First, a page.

cpp0x concepts history

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C++0x Concepts — Historical FAQs

What happened to C++0x “concepts”?

They were overly complex for C++0x/C++11, so were removed from that standard so that work could continue to simplify them for a future standard. That work has been ongoing, and a radically simplified version “Concepts Lite” will be part of the C++14 wave of deliverables as a Technical Specification.

“Concepts” was a feature designed to allow precise specification of requirements on template arguments. Unfortunately, the committee decided that further work on concepts could seriously delay the C++0x/C++11 standard and voted to remove the feature from the working paper. See Stroustrup’s note The C++0x “Remove Concepts” Decision and A DevX interview with Stroustrup on concepts and the implications for C++0x for an explanation.

The C++0x-era concept sections are retained in this FAQ as historical information:

What were C++0x concepts?

Note: This is a historical section. “C++0x concepts” did not make it into C++11, and a radical redesign is in progress.

“Concepts” is a mechanism for describing requirements on types, combinations of types, and combinations of types and integers. It is particularly useful for getting early checking of uses of templates. Conversely, it also helps early detection of errors in a template body. Consider the standard library algorithm fill:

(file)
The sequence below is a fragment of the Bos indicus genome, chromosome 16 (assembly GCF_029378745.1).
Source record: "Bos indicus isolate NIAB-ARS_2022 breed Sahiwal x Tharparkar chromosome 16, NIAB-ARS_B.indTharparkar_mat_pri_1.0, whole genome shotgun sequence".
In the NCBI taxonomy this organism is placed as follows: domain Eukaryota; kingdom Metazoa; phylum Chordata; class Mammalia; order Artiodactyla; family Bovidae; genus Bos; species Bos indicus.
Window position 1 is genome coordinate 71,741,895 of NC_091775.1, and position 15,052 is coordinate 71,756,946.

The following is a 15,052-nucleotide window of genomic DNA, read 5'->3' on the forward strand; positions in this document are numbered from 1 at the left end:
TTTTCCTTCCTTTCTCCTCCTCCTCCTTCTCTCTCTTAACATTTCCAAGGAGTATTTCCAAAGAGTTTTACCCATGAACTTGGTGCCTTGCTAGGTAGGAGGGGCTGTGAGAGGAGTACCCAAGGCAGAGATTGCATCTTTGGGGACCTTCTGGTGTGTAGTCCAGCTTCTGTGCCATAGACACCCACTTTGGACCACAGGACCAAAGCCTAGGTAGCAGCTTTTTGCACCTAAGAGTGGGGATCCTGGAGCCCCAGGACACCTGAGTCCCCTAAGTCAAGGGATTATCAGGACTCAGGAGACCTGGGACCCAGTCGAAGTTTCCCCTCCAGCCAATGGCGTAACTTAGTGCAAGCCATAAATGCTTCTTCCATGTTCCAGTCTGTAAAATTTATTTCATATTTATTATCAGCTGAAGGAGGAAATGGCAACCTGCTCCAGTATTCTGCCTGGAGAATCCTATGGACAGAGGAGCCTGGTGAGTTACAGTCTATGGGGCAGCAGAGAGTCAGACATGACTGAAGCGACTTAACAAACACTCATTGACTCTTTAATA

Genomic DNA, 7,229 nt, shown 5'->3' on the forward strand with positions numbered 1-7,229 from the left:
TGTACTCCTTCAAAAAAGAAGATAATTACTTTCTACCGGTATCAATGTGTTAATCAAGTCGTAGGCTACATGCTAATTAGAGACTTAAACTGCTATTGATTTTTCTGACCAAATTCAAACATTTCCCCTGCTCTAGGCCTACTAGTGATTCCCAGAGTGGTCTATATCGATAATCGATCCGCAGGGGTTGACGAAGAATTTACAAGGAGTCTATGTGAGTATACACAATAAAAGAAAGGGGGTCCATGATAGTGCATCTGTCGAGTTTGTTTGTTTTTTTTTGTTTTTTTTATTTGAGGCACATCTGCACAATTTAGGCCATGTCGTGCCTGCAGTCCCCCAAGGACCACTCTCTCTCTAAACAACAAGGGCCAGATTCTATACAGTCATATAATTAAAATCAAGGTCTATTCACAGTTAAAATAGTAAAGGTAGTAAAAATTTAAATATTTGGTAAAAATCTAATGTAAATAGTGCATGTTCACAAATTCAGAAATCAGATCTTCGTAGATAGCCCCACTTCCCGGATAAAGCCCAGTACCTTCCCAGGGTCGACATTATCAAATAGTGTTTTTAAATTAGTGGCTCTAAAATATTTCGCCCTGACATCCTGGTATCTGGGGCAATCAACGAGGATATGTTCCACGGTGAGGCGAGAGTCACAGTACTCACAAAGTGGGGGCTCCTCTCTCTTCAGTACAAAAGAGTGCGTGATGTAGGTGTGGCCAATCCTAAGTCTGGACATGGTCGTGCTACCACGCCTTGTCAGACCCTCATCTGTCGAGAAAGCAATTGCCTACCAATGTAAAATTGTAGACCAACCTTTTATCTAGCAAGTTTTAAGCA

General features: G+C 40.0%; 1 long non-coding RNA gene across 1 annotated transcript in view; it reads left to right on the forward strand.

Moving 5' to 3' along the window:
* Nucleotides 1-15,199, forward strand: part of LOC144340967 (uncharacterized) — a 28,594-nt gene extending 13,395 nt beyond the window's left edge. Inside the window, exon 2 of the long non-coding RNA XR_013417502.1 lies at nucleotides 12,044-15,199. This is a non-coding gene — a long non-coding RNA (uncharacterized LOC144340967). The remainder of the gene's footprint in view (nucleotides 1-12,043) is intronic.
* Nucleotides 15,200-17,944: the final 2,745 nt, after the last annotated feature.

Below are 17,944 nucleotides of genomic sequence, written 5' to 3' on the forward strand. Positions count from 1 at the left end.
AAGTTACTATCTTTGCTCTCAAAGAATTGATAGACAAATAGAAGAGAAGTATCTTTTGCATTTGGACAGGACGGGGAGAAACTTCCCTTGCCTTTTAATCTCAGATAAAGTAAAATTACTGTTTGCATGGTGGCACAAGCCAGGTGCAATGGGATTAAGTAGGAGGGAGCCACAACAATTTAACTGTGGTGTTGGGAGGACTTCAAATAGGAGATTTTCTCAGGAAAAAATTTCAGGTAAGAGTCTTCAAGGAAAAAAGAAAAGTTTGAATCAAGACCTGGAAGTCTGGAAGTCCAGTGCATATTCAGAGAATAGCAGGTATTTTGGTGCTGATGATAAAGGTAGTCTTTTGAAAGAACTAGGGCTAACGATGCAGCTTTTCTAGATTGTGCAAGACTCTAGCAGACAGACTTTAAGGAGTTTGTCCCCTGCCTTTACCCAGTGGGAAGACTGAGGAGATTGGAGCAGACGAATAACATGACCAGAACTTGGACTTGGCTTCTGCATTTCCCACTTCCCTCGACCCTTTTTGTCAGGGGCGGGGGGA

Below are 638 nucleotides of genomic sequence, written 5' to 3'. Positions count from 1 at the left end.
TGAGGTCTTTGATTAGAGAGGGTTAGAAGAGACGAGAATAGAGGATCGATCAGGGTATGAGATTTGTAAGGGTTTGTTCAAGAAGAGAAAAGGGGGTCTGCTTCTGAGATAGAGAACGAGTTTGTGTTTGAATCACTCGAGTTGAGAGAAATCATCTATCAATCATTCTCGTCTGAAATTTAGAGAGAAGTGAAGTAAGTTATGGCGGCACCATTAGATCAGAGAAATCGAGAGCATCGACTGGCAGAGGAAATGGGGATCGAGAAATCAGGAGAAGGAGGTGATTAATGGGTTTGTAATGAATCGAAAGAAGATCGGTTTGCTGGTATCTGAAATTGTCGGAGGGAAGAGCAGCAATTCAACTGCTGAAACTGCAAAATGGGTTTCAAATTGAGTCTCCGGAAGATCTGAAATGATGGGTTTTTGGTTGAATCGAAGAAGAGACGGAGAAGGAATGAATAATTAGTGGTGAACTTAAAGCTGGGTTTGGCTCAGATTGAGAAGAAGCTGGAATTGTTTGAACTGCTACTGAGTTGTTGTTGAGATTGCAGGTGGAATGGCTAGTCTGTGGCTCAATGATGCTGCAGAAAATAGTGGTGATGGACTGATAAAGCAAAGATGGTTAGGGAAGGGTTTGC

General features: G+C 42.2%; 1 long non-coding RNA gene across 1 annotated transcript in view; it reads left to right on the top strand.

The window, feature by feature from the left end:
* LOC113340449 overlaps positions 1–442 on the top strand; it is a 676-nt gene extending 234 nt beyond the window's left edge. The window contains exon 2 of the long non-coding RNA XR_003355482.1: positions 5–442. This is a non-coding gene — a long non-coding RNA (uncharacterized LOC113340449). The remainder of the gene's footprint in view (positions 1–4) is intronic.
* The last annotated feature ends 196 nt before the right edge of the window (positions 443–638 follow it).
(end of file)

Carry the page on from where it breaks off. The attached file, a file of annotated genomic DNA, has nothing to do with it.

template<ForwardIterator Iter, class V>          // types of types
        requires Assignable<Iter::value_type,V>  // relationships among argument types
    void fill(Iter first, Iter last, const V& v);       // just a declaration, not definition

    fill(0, 9, 9.9);        // Iter is int; error: int is not a ForwardIterator
                    //                     int does not have a prefix *
    fill(&v[0], &v[9], 9.9);    // Iter is int; ok: int* is a ForwardIterator

Note that we only declared fill(); we did not define it (provide its implementation). On the other hand, we explicitly stated what fill() requires from its argument:

  • The arguments first and last must be of a type that is a ForwardIterator (and they must be of the same type).
  • The third argument v must be of a type that can be assigned to the ForwardIterator’s value_type.

We knew that, of course, having read the standard. However, compilers do not read requirement documents, so we had to tell it in code using the concepts ForwardIterator and Assignable. The result is that errors in the use of fill() are caught immediately at the point of use and that error messages are greatly improved. The compiler now has the information about the programmers’ intents to allow good checking and good diagnostics.